Indoor air pollution is a term used to characterize the pollution of the air inside our homes, office workplaces and other living spaces. The extent of air pollution outside in urban cities and industrial areas is obvious to all of us.
But most of us are not aware of the dire condition of the air that we breathe inside our homes. In fact, the air inside is supposed to be more harmful to our health than the air outside.
Indoor air pollution has in fact become a pressing issue and has been ranked among the greatest environmental concerns that people are now facing.
Indoor air quality is the air quality inside our living structures. People spend around 90% of their day indoors. So the quality of air that we breathe indoors should be of great concern to us.
The problem of indoor air pollution is significantly more severe in the developing nations than in the developed ones. WHO estimates that almost 3 billion people in the developing world rely on sources such as wood, dung, charcoal, coal and other forms of biomass for cooking their food. This puts them at a higher risk of health problems related to indoor air pollution. Women and children are more affected by this than men.
Sources Causing Indoor Air Pollution
- Burning fuels such as gas, kerosene, oil and wood stoves
- Chemicals found in household products used for cleaning, personal care, adhesives, wall paints and pesticides
- Dust mites, pollen, mold, and allergens from pets
- Improper or lack of ventilation
- Tobacco smoke
- Radon gas that occurs naturally in the environment can enter our homes which can cause lung cancer
Short Term Exposure
There can be immediate effects on our health after exposure to bad air for short term. These effects include eye irritation, coughing, fatigue, headaches and dizziness. Short term exposure can also worsen existing respiratory ailments like asthma.
Long Term Exposure
Serious health problems can occur if we are exposed to harmful air pollution for long period of time. After long terms of exposure we can suffer from respiratory diseases like asthma and chronic obstructive pulmonary disease. Heart diseases and cancers are also the possible effects.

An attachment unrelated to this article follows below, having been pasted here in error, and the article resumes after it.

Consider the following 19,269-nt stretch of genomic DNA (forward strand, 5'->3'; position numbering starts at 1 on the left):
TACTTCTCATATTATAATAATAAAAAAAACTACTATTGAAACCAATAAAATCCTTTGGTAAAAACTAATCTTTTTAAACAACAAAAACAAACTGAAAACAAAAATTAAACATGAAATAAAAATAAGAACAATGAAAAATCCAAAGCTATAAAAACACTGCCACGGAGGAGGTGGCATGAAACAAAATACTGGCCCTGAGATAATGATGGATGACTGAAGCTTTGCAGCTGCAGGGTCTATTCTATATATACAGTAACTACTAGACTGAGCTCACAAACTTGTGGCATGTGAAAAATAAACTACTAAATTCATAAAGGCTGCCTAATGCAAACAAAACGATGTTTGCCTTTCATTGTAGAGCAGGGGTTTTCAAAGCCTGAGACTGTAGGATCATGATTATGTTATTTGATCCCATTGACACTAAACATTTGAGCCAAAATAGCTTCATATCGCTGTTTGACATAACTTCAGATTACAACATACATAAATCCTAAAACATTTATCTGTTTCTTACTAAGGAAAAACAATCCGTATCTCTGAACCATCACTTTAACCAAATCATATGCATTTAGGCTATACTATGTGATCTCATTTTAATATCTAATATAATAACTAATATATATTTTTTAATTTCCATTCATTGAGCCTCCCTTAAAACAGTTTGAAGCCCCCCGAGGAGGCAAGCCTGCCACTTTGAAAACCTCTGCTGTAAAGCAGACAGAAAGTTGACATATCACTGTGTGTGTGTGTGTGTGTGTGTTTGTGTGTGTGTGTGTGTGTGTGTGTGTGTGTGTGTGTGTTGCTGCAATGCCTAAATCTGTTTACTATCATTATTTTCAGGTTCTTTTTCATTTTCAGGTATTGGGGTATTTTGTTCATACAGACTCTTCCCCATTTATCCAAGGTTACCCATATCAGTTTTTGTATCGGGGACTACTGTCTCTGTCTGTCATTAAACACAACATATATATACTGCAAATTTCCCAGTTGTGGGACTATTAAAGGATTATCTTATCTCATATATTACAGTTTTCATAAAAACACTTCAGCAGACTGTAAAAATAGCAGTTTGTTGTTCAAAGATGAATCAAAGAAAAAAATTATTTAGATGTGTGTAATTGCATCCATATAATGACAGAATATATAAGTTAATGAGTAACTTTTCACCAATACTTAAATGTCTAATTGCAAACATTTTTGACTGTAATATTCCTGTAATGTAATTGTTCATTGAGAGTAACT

Deaths from Indoor Air Pollution Around the World
According to the World Health Organization, about 4.3 million people die because of exposure to harmful indoor air pollution in a year. Out of this, 1.69 million deaths occur in South East Asia and 1.62 million in the West Pacific. Africa comes third in place with around 600,000 deaths and 200,000 die in a year in the Eastern Mediterranean. Almost 100,000 people die in Europe, 81,000 in North and South America and close to 19,000 people die in countries with the highest incomes.
WHO has reported that pneumonia due to inhalation of particulate matter found indoors is the cause of over 50% of deaths in children of age less than five years old.
Measures to Reduce Indoor Air Pollution
Reducing the sources of pollutants is the most effective way to control indoor pollution. Some basic measures that can help maintain good quality of air are as follows
1. Minimize different pollutants
Reduce tobacco smoke by avoiding smoking indoors
Check for certifications of products from known and dignified organizations
Controlled use of concentrated cleaning products
Regularly wash bedding to reduce allergens
Remove shoes outside rooms to control the spread of dirt from outdoors
Consider buying high efficiency vacuum cleaners to remove dust
3. Minimize moisture
Use dehumidifiers to reduce relative humidity
Make timely repairs to prevent any leaks
4. Effective ventilation
Keep windows and doors open if temperature is suitable
Use properly fitted mechanical filters and change them according to instructions of manufacturers